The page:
In December 1997, the third Conference of Parties (COP-3) to the United Nations Framework Convention on Ciimate Change meeting in Kyoto was to adopt an international treaty to curb GHG emissions. The industries were alarmed. Such a treaty would mean formidable financial losses. Desperate, they embarked on a massive advertising and public relations blitz, trying to convince the public and arm-twist the government to shun such emission-reduction protocol.
In the US, as countdown to the Kyoto meet began, industry front groups went into frenzied activity. The Global Climate Information Project (GCIP), an industry front launched by some of the most powerful US trade associations in September 1997, spent more than US $3 million in newspaper and television advertising opposing the meet. The Coalition for Vehicle Choice (CVC), a front for automobile manufacturers, launched its own campaign, including a three-page advertisement in The Washington Post blasting the climate agreement as an assault on the US economy. Sponsors of the advertisement included oil and gas companies, car dealers a number of far-right anti-environmental organisations, eve's 1993 budget was US $2.2 million, all of which came from Ford, GM and Chrysler. The National Center for Public Policy Research, another industry-funded think-tank, established the Kyoto Earth Summit Information Center and issued anti-treaty quotes to the media. On the eve of the Kyoto Conference, Steven Milloy, executive director of The Advancement of Sound Science Coalition (TASSC) another industry-funded organisation, announced that more than 500 physicians and scientists had signed an open letter to world leaders opposing any climate change treaty. The American Policy Center (APC), a far-right Washington-based organisation with similar motives, mobilised a "Strike for Liberty", calling truckers to stay off roads for an hour and farmers to drive tractors into key cities to "shut down the nation" as a protest against the Kyoto treaty.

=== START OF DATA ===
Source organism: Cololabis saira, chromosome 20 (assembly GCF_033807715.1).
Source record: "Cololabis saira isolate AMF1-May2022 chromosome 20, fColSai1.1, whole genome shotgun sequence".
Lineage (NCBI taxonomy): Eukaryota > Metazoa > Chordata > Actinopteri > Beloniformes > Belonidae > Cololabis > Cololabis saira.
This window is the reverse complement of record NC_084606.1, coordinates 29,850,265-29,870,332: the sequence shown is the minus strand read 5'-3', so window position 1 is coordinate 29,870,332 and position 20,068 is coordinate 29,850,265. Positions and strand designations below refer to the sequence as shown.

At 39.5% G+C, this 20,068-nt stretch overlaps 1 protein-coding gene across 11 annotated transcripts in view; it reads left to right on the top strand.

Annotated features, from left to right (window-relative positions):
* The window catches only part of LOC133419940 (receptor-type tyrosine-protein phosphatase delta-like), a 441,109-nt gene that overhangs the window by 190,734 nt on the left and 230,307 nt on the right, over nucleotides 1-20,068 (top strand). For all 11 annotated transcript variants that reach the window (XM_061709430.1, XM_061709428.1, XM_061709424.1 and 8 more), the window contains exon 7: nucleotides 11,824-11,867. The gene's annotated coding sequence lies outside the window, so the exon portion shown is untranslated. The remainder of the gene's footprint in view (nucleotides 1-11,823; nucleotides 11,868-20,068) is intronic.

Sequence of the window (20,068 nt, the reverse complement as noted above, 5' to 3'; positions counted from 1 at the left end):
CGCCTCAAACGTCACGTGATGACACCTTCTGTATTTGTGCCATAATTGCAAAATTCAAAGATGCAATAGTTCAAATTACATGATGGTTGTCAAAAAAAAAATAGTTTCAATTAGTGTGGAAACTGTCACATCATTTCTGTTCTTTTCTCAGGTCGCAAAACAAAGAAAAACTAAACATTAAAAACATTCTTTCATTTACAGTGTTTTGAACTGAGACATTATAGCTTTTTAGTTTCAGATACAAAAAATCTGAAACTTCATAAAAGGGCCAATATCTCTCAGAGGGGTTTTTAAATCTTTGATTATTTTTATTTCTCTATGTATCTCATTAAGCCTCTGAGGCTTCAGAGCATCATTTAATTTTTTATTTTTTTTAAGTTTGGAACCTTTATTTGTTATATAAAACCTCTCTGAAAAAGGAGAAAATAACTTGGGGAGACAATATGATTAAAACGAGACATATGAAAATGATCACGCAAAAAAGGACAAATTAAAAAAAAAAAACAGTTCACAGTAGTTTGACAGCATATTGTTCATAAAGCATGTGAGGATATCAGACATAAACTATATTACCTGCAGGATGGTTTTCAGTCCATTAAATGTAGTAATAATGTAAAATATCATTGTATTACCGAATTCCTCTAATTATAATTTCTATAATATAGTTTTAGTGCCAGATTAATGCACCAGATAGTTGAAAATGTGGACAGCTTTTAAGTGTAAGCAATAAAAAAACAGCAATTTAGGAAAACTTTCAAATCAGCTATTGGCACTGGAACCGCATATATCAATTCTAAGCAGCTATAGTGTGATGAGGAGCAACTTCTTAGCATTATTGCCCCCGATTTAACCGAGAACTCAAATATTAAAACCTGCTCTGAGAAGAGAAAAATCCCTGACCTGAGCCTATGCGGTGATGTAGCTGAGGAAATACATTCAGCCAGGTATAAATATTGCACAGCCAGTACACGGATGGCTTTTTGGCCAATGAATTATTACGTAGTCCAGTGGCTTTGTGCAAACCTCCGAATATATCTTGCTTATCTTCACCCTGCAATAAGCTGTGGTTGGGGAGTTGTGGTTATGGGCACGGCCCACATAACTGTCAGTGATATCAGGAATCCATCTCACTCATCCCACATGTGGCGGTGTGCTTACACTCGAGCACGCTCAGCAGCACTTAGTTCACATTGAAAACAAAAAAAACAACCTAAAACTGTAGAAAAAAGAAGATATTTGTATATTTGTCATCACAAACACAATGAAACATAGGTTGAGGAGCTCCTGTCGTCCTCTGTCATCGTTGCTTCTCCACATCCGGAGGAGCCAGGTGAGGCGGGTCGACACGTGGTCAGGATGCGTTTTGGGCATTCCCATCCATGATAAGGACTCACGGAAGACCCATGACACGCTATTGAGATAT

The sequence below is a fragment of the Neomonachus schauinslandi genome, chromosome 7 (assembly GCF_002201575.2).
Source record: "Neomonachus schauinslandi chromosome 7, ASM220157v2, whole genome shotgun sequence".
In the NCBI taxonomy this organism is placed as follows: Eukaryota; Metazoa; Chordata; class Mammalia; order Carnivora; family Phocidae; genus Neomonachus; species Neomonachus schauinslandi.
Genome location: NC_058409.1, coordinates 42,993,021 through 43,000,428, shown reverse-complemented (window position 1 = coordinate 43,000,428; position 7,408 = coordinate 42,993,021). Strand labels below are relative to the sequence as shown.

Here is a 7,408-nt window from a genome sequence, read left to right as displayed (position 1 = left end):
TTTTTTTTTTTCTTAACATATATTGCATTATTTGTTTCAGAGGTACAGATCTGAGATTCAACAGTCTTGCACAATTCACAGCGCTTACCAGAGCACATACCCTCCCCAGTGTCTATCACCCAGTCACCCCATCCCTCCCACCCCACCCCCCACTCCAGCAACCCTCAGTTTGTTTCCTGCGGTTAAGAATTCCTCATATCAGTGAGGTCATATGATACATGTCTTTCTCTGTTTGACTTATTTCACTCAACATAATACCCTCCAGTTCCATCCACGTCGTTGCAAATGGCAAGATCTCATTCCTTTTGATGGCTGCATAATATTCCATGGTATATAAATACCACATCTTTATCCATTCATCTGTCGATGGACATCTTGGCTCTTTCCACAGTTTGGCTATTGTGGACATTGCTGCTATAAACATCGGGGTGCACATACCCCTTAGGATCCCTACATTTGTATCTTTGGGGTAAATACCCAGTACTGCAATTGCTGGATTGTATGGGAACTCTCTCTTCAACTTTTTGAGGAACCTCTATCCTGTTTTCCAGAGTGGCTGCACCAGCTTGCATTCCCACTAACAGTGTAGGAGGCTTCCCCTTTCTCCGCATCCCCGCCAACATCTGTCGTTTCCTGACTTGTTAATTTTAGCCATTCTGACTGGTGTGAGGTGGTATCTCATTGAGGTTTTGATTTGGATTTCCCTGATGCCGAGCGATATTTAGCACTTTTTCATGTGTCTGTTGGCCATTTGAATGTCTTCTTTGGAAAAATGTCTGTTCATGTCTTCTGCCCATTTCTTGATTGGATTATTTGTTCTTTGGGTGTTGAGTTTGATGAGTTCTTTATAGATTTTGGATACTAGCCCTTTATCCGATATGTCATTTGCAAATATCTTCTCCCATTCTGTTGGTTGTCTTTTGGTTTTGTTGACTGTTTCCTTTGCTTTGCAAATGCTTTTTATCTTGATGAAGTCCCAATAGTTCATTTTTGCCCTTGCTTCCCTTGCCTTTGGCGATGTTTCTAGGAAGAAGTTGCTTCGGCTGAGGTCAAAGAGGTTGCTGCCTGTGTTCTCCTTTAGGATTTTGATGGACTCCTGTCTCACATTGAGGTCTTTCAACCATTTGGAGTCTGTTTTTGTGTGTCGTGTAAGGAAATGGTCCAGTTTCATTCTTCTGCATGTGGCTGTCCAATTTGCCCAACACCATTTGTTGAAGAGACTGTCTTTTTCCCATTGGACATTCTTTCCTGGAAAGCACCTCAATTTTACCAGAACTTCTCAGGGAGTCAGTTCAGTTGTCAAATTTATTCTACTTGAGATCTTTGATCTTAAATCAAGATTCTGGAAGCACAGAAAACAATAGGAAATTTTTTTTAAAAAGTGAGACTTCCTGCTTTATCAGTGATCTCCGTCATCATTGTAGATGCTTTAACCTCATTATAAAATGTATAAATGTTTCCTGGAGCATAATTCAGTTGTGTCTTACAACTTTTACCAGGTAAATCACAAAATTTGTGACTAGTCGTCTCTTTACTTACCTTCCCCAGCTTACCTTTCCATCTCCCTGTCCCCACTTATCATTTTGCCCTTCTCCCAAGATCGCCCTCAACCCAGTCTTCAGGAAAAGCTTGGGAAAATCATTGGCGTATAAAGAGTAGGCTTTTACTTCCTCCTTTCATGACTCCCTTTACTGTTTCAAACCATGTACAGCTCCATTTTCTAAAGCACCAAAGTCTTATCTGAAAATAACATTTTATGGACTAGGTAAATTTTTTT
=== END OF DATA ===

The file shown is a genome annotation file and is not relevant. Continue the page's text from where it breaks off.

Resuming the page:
Commenting on the lobbying activities of these 'power' houses in Kyoto, former UK environment minister John Gummer said, "1 saw some of the nastiest big business arm-twisting one could imagine. A corps of 60 lobbyists from the US coal, oil and car industries, masquerading under the label Global Climate Coalition, stalked the corridors and meeting rooms cajoling and threatening US delegates and developing countries alike." However, Frank T Joshua, head of the Geneva-based Greenhouse Gas Emissions Trading at the United Nations Conference on Trade and Development Secretariat defends the overwhelming business presence seen at climate meets. "You cannot solve climate change without business. If you do not involve them, you cannot solve the problem. Long-term economic interests are involved here," he says.
The businesses, however, ensured that only their "long-term economic interests" are safeguarded, even if that means melting snow-caps and rising global temperatures. Consequently, the treaty that emerged from Kyoto proposed a reduction commitment of only 5.2 per cent in global GHG emissions from the industrialised nations by the year 2012, far below the 30 per cent reduction proposed by low-lying island nations that fear massive flooding as melting polar ice leads to rising sea levels.
Since late 1996, another major thrust of industry-funded campaigns has been attacks based on the more honest issue of economic impacts. They are now trying to scare the masses with questionable visions of impending economic doom if GHG emissions are reduced by cutting down fossil fuel usage. How will the Kyoto treaty affect the US? Wharton Econometrics Forecasting Associates Inc (WEFA), financed by GCC as part of its anti-Kyoto moves, says if the treaty were adopted, it would force drastic per-household reductions in Gross Domestic Product (GDP). WEFA estimates a US $2,061 fall in the GDP by the year 2010, and US $ 1,715 by 2015. The economy would lose 2.4 million Jobs, energy prices for businesses would double, and average estimated income per household would fall by US $2,700, while cost of basic necessities like food, health care and housing would go up by seven to 14 per cent. Mary H Novak, senior vice-president of WEFA and author of the study, says, "While scientists debate the extent of human impact on the global climate, there is no question that the Kyoto treaty will have a dramatic effect on what American families pay for gasoline, electricity and food." Further, an updated version of the study claims that Kyoto's "ambitious" targets cannot be met without cutting down jobs, average incomes and total economic output - an industry-concocted future to influence public and political opinion.